The stable lateral position is a standard positioning in which a self-breathing, but conscious or unconscious person should be used to prevent the inhalation of foreign particles ( aspiration ). Particularly unconscious persons are at risk of aspiration, since the body's protective reflexes, such as the cough reflex, fail. The stable lateral position should thus ensure that the respiratory tract remain free and vomit, blood or saliva can run out of the mouth.
There are many different types of storage for different clinical pictures. The stable lateral position is suitable for all conscious or unconscious patients who can still breathe independently, ie are not intubated. Individuals should also be placed in this position if they are likely to vomit or have already vomited and are not fully conscious. In the stable lateral position vomit can drain away, because through the backwards tilt of the head and the open mouth the vomit does not flow back into the stomach or the lung but out.
It is not difficult to put a person in a stable position on the side and there should be no fear of helping the affected person by doing so. If you find a person unconscious, you have to check the breathing, this is done by paying attention to whether the chest still moves synchronously. If this observation is difficult due to clothing or the finding situation, you can also hold your hand in front of your nose and check whether the breath is noticeable. Furthermore, it must be checked whether the heart is still beating. This can be determined by feeling the pulse either on the wrist or the main artery in the neck.
If the person is still breathing and a pulse is palpable, the person can be placed in the stable side position. For this purpose, the helper kneels beside the victim and stretches the legs of the unconscious person. Then the helper takes the arm of the unconscious who is on his side and lays it up angled, with the palm facing up. In the following, the other arm is gripped on the wrist and crossed in front of the chest, the back of the hand is placed on the cheek. With one hand, the helper now holds the affected person's hand on the cheek. With the other hand still free, the leg is placed on the helper side and bent in the hollow of the knee. From this position, the person affected is drawn to the side of the helper.
Furthermore, the affected person must now be aligned. It is important that the upper leg is oriented so that it is at right angles to the hip. This leg stabilizes the position. Most importantly, this is the following: the affected person's head must be slightly overstretched, so that the airways are free.
Subsequently, the mouth of the unconscious person is opened. One should also look into the mouth and check if there are foreign objects or food leftovers that could be swallowed. If so, they should be removed to prevent potential suffocation. The affected person's hand on the cheek should be oriented so that the airways remain free.
Only then will the emergency call be placed below 112. To protect the affected person from cooling down, you can cover them. The rescue blankets should be laid so that the silver side points to the affected person. In the time until the arrival of the rescue service, the breathing and the consciousness of the person concerned should be regularly checked and reassured.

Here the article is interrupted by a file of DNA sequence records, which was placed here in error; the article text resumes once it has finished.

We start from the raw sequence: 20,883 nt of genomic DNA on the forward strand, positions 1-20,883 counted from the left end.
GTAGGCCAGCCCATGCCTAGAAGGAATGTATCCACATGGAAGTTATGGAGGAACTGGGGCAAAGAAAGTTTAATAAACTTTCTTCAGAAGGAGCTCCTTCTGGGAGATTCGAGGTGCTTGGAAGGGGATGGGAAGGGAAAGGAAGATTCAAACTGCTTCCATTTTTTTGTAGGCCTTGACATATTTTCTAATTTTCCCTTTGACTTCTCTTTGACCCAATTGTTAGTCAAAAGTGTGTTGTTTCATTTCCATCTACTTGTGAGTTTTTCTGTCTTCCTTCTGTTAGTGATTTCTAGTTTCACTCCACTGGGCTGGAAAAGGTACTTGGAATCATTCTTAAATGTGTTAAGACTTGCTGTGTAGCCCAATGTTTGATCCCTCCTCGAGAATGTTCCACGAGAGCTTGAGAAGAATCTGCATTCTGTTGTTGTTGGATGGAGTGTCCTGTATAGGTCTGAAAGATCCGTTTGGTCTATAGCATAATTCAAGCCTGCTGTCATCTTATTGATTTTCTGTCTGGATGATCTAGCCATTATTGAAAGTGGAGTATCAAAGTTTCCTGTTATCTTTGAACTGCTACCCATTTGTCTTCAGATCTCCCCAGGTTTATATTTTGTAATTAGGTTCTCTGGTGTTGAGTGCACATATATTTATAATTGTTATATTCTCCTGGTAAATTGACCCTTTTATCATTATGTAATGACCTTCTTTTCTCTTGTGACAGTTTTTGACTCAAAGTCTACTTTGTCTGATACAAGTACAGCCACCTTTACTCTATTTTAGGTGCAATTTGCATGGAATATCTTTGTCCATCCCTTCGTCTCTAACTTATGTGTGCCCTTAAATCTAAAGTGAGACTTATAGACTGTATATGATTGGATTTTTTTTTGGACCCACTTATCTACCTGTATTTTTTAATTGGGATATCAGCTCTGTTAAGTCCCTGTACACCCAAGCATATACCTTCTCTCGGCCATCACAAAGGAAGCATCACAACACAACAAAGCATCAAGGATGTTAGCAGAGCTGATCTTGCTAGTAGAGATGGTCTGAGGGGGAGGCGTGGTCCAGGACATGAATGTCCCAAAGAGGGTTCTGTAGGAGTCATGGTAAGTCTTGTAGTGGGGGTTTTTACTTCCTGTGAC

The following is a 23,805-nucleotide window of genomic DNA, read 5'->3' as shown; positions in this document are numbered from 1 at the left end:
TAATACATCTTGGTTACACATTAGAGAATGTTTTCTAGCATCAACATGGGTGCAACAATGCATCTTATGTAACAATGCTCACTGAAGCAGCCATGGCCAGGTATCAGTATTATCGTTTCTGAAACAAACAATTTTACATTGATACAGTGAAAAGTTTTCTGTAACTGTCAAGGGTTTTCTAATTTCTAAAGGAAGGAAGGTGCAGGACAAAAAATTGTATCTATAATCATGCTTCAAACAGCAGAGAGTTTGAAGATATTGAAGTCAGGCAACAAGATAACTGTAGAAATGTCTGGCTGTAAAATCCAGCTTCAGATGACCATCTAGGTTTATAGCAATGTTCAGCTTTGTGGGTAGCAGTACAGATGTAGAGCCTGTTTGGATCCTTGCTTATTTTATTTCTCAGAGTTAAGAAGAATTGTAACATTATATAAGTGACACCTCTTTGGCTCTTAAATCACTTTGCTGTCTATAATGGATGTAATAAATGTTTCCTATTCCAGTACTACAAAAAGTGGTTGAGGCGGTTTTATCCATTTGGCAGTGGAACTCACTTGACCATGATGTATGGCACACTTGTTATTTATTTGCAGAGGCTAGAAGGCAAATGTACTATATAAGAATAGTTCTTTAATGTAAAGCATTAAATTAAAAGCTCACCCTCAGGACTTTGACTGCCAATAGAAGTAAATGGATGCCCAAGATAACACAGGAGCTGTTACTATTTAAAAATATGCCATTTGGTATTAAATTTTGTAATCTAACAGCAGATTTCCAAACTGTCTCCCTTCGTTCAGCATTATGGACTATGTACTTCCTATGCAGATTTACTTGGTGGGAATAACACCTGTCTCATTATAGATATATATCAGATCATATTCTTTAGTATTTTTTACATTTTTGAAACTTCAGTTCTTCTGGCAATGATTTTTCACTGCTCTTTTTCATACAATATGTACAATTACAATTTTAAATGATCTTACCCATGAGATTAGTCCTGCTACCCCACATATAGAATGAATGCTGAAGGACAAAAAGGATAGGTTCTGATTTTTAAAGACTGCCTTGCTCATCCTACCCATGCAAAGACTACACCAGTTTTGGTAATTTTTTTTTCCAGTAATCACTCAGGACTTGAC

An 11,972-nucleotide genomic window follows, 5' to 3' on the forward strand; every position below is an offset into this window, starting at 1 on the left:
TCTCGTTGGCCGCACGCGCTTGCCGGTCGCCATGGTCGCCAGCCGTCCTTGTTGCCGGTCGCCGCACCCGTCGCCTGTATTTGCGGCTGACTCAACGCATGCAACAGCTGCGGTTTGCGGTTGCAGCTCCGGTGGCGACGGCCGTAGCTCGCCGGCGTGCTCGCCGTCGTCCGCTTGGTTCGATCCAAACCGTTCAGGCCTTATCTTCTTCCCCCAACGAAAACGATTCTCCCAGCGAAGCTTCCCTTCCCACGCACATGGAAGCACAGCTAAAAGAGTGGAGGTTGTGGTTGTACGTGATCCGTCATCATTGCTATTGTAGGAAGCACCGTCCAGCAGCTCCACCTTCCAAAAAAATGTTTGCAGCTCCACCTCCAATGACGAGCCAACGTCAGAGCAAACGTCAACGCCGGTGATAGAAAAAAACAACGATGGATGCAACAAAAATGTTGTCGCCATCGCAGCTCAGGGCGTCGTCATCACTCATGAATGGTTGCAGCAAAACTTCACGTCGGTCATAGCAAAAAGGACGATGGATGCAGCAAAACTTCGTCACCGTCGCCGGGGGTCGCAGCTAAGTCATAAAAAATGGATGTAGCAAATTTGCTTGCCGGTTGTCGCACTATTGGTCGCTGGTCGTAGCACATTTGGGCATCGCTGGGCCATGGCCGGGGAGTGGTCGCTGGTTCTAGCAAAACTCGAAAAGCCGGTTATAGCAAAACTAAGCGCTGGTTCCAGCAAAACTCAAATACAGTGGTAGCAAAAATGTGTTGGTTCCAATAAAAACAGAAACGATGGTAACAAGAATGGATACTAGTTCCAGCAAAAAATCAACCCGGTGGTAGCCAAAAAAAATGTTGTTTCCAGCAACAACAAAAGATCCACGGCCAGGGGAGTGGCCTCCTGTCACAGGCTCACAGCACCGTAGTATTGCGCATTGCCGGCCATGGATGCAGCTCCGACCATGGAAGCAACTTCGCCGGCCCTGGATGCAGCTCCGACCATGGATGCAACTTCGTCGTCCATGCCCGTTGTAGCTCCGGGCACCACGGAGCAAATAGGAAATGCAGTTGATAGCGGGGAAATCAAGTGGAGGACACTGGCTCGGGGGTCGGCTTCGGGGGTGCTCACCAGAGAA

There should be no reluctance when the unconscious person is suddenly a child or even a baby. After all, each situation is better than the reserve, because in this position, the tongue can fall back far and choke the affected person to tongue or stomach contents. Babies should be placed in the prone position instead of the stable side position. In this position, the child can breathe freely and vomit can drain away. The danger of suffocation is banned. The baby should be placed with the belly on a warm and soft surface, a pillow for example. The child's head should be turned to the side and the head tilted backwards. As with the adult too, the mouth should be opened.
In general, pregnant women are placed in a stable side position when they become unconscious. However, in pregnant women care should be taken that the face is pointing to the left side, so the woman is placed in left lateral position in order to relieve the inferior vena cava (inferior vena cava). In fact, the vena cava compression syndrome often occurs in reserve, with a fall in blood pressure and unconsciousness due to the entrapment of the inferior vena cava (inferior vena cava). This prevents the body from delivering enough blood back to the heart, and the heart has too little blood to supply the body and brain with blood. Even the child is not sufficiently supplied with oxygen. If you find a pregnant woman, especially in the last trimester, fainting, the woman should always be placed in the stable lateral position to the left to ensure that the vena cava is not compressed. If a compression syndrome was crucial for unconsciousness, the woman will regain consciousness in the stable lateral position in the left side position. If, for one reason, the pregnant woman is unconscious, she is protected from a compression syndrome in this position.
Since 2006, a newer version of the page situation has been taught, which was thought to be easier to remember. The old versions are in no case wrong or unsuitable. The new variant of the stable side position is only easier to learn and associated with less effort. Another benefit of this is that you could quickly turn the unconscious person back on his back if the circulation fails and cardiopulmonary resuscitation becomes necessary. The older version of the stable lateral position is under no circumstances disadvantaged. Those who master the old version more safely than the new one should use the old one.